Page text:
Legal Insights, Updates and Outcomes
ZNC Employer Guidance for Coronavirus

Making Your Medical Records Work for You in Appealing Disability Benefit Denials

By David S. Rintoul

To Win Your LTD Appeal, 


Talk to your doctor, and make sure he writes down what you tell him

Everyone who goes to the doctor is familiar with the routine of the doctor asking questions and making notes in a chart. For most of us, few people may look at those notes again, and they won’t play a big role in our lives. For someone with a contested long-term disability denial, or a denied health benefit claim, these records may be the key to succeeding in an administrative appeal of a benefit denial, or prevailing in a law suit to force the insurer to pay the benefit. A long-term disability benefit appeal or an appeal of a medical benefit denial can be much easier if the medical records support the claim.

Insurers Use the Medical Records for Different Purposes than the Doctors: Doctors create medical records to provide a history of your diagnosis and treatment so the doctor, and any subsequent doctors, know what treatments have been tried and what tests have been done to establish a diagnosis.  While these records are not prepared to show vocational capacity (that is, the ability of a patient to perform a job) this is how the insurer is going to use the records.  In a benefit appeal, the most important function of the medical records is to provide an objective, contemporaneous record of your vocational impairments, either physical, psychologically or cognitively.  But, since the doctor is preparing the records to address diagnosis and treatment, the doctor may say little or nothing about any vocational impairments.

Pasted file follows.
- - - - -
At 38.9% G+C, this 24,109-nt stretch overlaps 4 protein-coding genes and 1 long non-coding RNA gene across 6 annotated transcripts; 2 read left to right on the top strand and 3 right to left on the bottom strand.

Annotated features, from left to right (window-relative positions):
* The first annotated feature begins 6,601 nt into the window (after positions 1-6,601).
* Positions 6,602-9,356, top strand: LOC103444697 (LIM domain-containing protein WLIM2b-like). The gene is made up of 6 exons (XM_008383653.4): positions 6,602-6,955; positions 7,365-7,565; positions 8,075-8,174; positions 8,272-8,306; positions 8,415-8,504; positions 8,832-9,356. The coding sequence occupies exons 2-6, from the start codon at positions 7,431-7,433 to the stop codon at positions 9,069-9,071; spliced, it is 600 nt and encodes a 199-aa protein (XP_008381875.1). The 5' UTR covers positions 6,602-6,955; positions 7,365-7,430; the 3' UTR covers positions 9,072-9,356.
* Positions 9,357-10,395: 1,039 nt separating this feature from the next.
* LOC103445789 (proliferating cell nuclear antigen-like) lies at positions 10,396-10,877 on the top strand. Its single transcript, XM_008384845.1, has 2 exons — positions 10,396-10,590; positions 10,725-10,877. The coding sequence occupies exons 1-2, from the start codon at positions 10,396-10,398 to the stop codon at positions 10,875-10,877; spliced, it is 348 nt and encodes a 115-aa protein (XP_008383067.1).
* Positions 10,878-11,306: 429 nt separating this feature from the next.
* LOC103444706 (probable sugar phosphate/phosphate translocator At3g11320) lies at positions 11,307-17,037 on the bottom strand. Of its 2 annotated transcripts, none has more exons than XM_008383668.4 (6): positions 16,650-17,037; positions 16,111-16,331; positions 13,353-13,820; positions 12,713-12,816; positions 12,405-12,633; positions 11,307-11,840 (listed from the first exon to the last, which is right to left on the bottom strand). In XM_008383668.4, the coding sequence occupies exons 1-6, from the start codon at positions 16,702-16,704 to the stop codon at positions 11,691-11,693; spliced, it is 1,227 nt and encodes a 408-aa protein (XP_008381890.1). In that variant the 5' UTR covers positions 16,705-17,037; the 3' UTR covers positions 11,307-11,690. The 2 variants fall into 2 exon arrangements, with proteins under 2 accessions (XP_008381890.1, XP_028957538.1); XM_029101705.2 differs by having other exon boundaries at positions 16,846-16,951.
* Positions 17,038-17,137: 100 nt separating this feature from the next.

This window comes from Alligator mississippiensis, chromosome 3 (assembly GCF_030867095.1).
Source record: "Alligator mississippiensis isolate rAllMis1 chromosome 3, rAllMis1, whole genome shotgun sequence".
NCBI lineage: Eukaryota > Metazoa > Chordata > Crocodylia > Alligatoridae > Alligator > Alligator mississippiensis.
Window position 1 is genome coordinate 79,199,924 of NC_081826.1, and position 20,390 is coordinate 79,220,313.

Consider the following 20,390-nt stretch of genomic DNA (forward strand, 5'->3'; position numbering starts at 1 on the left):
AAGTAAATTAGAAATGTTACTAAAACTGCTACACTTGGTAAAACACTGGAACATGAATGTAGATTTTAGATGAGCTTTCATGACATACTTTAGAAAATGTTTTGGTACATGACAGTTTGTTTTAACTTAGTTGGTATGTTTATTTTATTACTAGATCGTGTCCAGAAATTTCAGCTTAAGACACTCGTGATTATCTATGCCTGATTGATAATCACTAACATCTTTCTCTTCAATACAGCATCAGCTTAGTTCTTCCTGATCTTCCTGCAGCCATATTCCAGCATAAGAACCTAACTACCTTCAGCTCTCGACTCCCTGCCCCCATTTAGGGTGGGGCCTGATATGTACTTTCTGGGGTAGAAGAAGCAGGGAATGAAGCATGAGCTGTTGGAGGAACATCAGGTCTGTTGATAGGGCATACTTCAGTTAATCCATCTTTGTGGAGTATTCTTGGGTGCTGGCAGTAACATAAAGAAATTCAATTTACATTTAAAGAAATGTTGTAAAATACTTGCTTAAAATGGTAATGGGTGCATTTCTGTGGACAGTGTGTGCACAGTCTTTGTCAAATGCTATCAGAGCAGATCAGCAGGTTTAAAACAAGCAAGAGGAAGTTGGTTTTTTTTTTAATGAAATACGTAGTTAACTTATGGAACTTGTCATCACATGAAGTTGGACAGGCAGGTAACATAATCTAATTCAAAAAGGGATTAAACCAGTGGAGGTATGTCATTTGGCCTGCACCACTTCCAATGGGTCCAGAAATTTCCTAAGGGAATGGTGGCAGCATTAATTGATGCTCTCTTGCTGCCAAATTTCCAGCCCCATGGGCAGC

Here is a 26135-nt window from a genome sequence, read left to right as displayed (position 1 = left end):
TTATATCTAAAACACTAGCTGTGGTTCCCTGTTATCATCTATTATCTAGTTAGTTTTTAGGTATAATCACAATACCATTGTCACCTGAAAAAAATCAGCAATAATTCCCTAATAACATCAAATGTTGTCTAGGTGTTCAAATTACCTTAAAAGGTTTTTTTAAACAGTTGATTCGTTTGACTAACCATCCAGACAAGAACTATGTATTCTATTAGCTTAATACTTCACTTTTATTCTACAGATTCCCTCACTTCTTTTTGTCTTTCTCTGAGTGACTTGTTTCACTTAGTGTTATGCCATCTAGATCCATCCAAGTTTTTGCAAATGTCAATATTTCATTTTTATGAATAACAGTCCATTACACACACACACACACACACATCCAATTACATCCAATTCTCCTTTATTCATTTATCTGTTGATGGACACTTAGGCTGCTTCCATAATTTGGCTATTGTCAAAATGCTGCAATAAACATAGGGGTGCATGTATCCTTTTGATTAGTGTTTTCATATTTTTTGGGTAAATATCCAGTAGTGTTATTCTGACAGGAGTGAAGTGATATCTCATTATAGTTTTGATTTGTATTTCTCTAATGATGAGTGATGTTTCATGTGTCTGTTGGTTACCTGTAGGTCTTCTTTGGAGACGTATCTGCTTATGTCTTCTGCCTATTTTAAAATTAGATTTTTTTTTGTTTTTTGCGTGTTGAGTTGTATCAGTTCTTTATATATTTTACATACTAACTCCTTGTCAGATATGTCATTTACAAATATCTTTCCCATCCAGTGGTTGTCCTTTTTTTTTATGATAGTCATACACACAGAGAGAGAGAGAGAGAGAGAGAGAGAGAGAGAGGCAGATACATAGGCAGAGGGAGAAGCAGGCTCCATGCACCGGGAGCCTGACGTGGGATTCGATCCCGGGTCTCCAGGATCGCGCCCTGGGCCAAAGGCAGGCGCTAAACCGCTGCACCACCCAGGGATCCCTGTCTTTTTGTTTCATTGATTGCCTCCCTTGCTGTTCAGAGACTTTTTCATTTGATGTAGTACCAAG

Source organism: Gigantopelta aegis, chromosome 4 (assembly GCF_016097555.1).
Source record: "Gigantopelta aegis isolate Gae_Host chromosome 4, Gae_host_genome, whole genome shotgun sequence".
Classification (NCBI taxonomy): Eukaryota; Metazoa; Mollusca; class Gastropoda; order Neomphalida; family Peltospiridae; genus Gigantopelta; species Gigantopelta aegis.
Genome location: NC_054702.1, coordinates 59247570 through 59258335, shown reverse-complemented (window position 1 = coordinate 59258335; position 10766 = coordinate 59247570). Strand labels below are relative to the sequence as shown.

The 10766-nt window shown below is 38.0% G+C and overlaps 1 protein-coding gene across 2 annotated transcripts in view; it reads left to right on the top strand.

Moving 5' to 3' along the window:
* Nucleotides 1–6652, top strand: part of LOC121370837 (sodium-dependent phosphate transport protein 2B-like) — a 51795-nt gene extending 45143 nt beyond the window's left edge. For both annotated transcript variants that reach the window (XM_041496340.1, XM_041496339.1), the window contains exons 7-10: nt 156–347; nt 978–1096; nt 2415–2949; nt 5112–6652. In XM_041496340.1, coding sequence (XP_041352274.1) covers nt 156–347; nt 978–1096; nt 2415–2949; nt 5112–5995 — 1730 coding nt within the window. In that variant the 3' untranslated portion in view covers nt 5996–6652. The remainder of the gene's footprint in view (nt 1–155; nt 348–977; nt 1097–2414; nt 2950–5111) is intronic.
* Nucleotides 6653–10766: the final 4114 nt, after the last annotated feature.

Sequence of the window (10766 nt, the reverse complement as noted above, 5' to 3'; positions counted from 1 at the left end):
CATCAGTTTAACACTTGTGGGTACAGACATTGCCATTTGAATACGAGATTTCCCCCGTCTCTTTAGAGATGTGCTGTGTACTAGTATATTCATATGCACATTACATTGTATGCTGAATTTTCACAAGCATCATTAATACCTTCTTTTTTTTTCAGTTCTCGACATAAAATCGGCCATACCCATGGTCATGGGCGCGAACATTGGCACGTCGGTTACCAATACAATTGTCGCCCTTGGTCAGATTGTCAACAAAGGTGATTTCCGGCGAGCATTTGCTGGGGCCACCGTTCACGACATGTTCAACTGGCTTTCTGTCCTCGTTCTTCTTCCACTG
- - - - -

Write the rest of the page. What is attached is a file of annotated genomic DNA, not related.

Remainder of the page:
• You may think a letter from your doctor in applying for benefits or appealing an LTD denial should be enough.  Information about your ability to perform a job that is contained in the regular medical records your doctors prepare can be strong evidence to support your disability claim. Insurance companies look at letters created after the benefit denial with a jaundiced eye, seeing them as more likely the doctor’s attempt to help out a patient rather than a fully accurate record.  This particularly the case when is it the usual one or two sentence letter stating that your are disabled, with little discussion of the medical basis for the finding of disability. The records are much more convincing than a letter prepared by your doctor after benefits have been denied.